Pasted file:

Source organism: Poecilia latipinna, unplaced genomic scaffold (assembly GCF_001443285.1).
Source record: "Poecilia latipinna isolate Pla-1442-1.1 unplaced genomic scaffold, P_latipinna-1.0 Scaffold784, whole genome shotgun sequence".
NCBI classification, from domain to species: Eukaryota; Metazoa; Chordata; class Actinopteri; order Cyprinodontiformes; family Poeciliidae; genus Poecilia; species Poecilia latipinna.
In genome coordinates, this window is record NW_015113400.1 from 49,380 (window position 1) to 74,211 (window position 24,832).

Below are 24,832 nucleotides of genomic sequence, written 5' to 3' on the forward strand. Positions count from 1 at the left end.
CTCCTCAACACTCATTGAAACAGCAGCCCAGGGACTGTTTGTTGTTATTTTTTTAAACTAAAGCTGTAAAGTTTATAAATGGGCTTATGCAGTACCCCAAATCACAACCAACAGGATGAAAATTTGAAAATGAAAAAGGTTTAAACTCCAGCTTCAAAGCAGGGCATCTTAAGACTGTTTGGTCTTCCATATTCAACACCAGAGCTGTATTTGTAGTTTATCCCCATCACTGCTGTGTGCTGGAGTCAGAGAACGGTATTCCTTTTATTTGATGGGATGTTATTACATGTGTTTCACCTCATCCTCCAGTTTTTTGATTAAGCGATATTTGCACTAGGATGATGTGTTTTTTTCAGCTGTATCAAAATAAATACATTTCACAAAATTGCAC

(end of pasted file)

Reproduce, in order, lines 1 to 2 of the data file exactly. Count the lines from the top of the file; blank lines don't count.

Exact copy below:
Source organism: Poecilia latipinna, unplaced genomic scaffold (assembly GCF_001443285.1).
Source record: "Poecilia latipinna isolate Pla-1442-1.1 unplaced genomic scaffold, P_latipinna-1.0 Scaffold784, whole genome shotgun sequence".